Night of Fire
Ooh-la-la, what a treat this book is! I have admired Barbara Samuel’s writing, and Night of Fire, the sequel to The Black Angel, merely cements my admiration. A lush setting, strong characters, an impossible love – if it weren’t for a slight falter at the end, this one would go in the box I’m taking to my desert isle someday.
Left a “happy widow” by the death of her cruel husband, Lady Cassandra St. Ives seems set in her life of scholarship. Her solitary life is brightened by a correspondence with Basilio, the Italian Count Montevarchi. She accepts his invitation to visit him in Tuscany, imagining that she’ll enjoy meeting the man she pictures as a pudgy, going-bald, jovial fellow of middle age. Imagine her shock when she sets eyes on a breathtakingly handsome and virile man; she’s dismayed, fearing that her attraction to him will ruin their friendship.
Basilio has always thought of Cassandra as a comfortable widow past her prime, and he’s stunned to meet a flame-haired beauty whose presence tempts him beyond endurance. He knows they would be better off keeping this relationship platonic; giving in to his desires might jeopardize their friendship, which is precious to him. Besides, he can’t offer her anything more than an affair, since he’s engaged to a girl, Analise, whom he promised his mother he’d protect. It doesn’t matter that neither Basilio nor Analise wants the marriage – he gave his word, and he can’t back out of it. But as he watches Cassandra unfold in the warmth of the Tuscan sunshine, the temptation grows stronger. He learns that Cassandra, in spite of her horrible experience with marriage and intimacy, wants him just as much, and that knowledge pushes Basilio over the edge. So they decide to live in the here and now, to create memories that will carry them through the years to come, when each must live without the other.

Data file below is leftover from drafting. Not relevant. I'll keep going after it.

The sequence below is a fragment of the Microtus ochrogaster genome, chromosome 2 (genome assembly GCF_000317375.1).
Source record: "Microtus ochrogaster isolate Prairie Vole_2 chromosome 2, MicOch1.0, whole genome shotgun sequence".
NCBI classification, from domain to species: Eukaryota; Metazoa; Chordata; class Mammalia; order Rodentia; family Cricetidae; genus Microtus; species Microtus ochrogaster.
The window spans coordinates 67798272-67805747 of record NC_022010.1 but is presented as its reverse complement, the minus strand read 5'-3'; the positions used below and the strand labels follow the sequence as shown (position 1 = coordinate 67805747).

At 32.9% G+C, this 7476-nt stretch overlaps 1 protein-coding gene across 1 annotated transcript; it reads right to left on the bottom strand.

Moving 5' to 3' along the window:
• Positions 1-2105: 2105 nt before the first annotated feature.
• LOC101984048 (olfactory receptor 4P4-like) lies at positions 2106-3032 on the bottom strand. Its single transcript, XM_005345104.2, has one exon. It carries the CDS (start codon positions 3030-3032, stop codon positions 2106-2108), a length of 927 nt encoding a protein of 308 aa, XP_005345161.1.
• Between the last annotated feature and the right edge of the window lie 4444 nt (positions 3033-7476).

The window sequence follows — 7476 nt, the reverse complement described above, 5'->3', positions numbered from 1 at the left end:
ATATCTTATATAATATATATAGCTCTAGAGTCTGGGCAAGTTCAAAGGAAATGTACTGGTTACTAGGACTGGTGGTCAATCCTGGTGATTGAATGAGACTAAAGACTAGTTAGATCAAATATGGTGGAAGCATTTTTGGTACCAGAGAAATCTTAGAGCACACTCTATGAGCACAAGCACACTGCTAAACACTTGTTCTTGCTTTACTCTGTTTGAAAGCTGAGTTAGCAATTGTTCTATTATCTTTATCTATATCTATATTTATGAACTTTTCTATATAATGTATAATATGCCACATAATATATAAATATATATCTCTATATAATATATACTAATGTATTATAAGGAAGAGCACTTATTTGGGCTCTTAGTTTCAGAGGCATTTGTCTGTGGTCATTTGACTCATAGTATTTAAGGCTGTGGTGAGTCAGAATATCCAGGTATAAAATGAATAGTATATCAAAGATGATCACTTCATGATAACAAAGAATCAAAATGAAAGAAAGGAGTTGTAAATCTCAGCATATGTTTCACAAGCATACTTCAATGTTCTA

I felt as if I’d need a chainsaw to cut through the tension in this book, and there is tension on all levels. There’s the initial sexual tension between Basilio and Cassandra, which is deliciously taut and well sustained, even after they are intimate. Then there’s the question of how these two inherently honorable people will deal with a situation whose potential solutions promise misery to all involved: they can part, and be alone for the rest of their lives, they can continue as lovers, which would be dishonest and shameful, or Basilio can break his promise and marry Cassandra, knowing he’s dishonored his family and his mother’s memory. Aside from that, Basilio has a fractious relationship with his powerful and unpleasant father, while Cassandra struggles to come to terms with a side of herself that she’s repressed for too long.
While all the characters are strong and memorable, this is very much a hero’s book. Samuel has created a terrific character in Basilio, and the reader comes to know him inside and out. Cassandra is just as well drawn, but for me she always lurks just inside her lover’s shadow. Members of the St. Ives family play important roles, but they never overwhelm the protagonists. As for Basilio’s fiancee, Analise could have been the villain of the piece, but she’s portrayed in a very sympathetic light; something tells me that the author hasn’t quite finished with her.
It’s unusual for an historical romance to be set in Italy, and I very much appreciated the change of scenery. The first half of the book is drenched in the light and heat of Tuscany. Samuel is such a fine writer that you can almost feel the dust, smell the grapes growing, watch the sun go down in a blaze of fire. The contrast between this and the cold and gloom of an English autumn, where the story moves in the second half, serves to underscore the apparent impossibility of reconciling the two worlds the hero and heroine have known.
What kept this off my DIK list, then? While I realized early on that there would be no easy way out of such an untenable situation for Cassandra and Basilio, the ending left me just a little bit unsatisfied. I’m willing to overlook that, though, because the rest of the book is so enjoyable. With Night of Fire, Barbara Samuel proves that she’s one of the best writers of historical romance around. If you’re looking for a solid story with unforgettable characters and beautiful prose, pick this one up.